Fast fashion facts is a term used to describe the rapid production and consumption of clothing that is designed to be cheap and trendy. While it may seem harmless, the fast fashion industry has a dark side that includes sweatshops, environmental damage, and textile waste. Here are a few eye-opening facts about fast fashion that you need to know.
Oh, fast fashion, how I hate you. By this time, the majority of us are familiar with it and can mention many fast fashion companies without stammering. Transparency and sustainability aren’t exactly the fashion industry’s favorite topics, as is well known. Well, these two aren’t even in the syllabus when it comes to fast fashion, guy.
Fast Fashion Facts Are The Second Largest Polluter In The World!
It may come as a surprise, but the fast fashion industry is the second largest polluter in the world, after the oil industry. The production and transportation of clothing contribute to greenhouse gas emissions, water pollution, and other environmental problems.
In addition, the fast fashion model encourages consumers to buy and dispose of clothing quickly, leading to even more waste and pollution. It’s important to consider the environmental impact of our clothing choices and look for more sustainable options.
Over 80 Billion New Pieces of Clothing Are Bought Each Year Worldwide!
Do you know how many zeros there are in this number? 80,000,000,000 is 80 billion.
As a result, we now consume 400% more clothing than we did in the year 2000, and in 2016 alone, each person received about 20 brand-new items.
Geographically and socially, these 20 articles of apparel aren’t spread equitably around the world. Therefore, for every person who doesn’t contribute to fast fashion due to morals or accessibility issues, someone else is donating twice as much.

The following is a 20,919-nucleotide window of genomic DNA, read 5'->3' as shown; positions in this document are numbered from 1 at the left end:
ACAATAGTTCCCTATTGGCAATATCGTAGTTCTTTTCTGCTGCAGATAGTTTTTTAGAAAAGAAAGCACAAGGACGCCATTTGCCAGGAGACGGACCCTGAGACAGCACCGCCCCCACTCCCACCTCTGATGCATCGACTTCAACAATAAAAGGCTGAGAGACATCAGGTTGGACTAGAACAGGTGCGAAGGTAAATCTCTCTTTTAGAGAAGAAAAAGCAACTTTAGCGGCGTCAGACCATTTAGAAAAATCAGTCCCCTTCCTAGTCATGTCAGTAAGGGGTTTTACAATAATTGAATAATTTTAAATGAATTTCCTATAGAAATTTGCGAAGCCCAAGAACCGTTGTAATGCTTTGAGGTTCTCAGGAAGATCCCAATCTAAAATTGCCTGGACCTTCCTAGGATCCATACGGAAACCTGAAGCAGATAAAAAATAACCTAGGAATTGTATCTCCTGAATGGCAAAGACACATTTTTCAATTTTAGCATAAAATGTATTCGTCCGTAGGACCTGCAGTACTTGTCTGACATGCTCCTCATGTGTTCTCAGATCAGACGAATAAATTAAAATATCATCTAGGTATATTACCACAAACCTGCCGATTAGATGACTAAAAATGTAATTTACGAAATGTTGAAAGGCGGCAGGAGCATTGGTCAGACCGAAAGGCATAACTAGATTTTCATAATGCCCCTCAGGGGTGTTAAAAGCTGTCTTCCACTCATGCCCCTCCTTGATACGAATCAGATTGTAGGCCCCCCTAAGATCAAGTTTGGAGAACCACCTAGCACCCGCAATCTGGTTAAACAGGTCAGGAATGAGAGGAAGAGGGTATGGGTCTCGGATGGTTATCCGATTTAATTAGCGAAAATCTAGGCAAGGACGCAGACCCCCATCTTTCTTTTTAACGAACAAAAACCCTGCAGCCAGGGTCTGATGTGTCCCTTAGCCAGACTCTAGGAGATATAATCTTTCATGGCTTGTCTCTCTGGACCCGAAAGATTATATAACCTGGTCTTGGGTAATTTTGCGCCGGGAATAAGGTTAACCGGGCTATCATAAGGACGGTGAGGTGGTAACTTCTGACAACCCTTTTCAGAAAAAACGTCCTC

85% Of Used Clothing Is Disposed Of In Landfills!
Even when the materials can be recycled or used again. Accordingly, 92 million tons of clothing—or 4% of the world’s annual waste—are simply thrown away, even though 95% of them might have been repurposed. Less than 1% of clothing is recycled nowadays.
Additionally, keep in mind that the majority of our clothing is synthetic, made of plastic from fossil fuels, and is not biodegradable. If it is disposed of in a landfill, it will spend the next 200+ years decomposing into microfibers (microplastics), which are discharged into the air, soil, and water.
By creating clothing from recycled materials, several fashion businesses are attempting to address the overall issue of fashion waste. This is fantastic for natural fabrics, but it becomes a little tricky when it comes to recycled synthetic clothing. In this essay about recycled bottle clothing, we discuss the advantages and disadvantages of these materials.
Workers In Fast Fashion Facts Factories Are Often Paid Extremely!
Unfortunately, the dark side of fast fashion doesn’t stop at environmental concerns. Workers in fast fashion factories are often paid extremely low wages and work in unsafe conditions. In fact, many workers in countries like Bangladesh and Cambodia earn less than $3 a day, which is not enough to cover basic living expenses.